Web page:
For elliptical constellations, the Lattice Flower Constellations require nine design parameters of which six are integers. For circular constellations, there are five required design parameters of which three are integers. A general optimization technique implies finding the optimal values of these parameters. This dissertation introduces a general process to perform constellation optimization for any specific optimality definition, that is, for any specific space mission. To demonstrate the feasibility and the effectiveness of the proposed approach this optimization tool is applied to three distinct types of space missions: a) global radio occultation, b) interferometric imaging, and c) constrained communication missions. The results obtained validate the proposed methodology.

    A linear theory to design orbits and constellations where the Earth oblateness perturbation, the J2 perturbation, generates dynamics that are periodic in an inertial or in a rotating frame is presented. In J2-propelled orbits, the linear (secular) J2 effect is used instead of being fought to allow the satellites accessing specific 3-dimensional volumes around the Earth. The main motivation is to design space missions (satellites and constellations) able to measure physical quantities (e.g., magnetic or electric fields) in large space volumes by limiting the control costs to compensate the other gravitational and non-gravitational orbital perturbations only.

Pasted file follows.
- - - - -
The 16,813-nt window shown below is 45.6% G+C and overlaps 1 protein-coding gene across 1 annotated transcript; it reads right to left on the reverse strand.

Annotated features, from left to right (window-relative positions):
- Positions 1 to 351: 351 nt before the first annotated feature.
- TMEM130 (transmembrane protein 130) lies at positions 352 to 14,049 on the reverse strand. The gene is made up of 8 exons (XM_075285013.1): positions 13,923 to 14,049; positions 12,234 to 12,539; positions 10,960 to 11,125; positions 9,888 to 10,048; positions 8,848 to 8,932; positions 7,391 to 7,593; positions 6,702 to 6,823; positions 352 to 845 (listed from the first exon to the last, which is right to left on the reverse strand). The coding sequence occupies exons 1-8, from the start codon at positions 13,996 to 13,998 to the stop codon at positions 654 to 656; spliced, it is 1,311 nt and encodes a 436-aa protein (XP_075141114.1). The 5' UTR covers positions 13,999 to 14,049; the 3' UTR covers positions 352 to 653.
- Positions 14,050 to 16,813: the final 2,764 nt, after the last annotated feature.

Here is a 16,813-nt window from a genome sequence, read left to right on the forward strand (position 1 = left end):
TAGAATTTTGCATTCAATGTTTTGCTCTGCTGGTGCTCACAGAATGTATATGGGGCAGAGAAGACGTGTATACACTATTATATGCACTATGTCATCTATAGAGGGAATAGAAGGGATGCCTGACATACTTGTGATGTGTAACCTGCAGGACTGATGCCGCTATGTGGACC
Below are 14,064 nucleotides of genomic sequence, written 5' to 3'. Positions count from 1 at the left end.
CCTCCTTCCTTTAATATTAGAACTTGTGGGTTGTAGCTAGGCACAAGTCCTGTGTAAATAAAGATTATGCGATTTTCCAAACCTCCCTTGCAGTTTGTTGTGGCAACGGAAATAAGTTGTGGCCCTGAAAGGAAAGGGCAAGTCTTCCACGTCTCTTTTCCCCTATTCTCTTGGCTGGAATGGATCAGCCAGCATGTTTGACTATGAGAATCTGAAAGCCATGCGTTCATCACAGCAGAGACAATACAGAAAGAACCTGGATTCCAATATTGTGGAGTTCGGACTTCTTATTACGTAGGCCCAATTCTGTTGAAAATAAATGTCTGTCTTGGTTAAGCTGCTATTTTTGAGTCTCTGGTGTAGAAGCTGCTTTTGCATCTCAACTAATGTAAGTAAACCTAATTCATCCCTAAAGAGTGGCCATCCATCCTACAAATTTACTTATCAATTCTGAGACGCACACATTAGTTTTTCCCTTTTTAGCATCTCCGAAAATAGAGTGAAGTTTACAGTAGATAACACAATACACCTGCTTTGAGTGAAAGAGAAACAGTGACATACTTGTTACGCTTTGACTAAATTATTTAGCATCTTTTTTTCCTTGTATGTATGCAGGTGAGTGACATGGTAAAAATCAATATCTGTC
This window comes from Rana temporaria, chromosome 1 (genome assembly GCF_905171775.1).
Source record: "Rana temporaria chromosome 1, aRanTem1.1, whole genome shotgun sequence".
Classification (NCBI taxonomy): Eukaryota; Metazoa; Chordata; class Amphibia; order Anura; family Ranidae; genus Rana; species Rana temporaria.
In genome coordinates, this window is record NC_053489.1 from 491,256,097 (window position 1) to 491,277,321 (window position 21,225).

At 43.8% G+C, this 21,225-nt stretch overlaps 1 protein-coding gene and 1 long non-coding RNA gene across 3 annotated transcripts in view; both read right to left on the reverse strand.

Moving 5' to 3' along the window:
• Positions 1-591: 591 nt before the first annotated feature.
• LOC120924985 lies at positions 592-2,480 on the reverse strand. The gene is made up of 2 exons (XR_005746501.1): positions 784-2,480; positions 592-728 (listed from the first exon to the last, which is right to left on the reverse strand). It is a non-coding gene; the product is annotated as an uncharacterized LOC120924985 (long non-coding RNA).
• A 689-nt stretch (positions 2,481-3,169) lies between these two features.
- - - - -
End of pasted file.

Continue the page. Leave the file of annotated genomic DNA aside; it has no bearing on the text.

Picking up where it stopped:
publication date

  • May 2015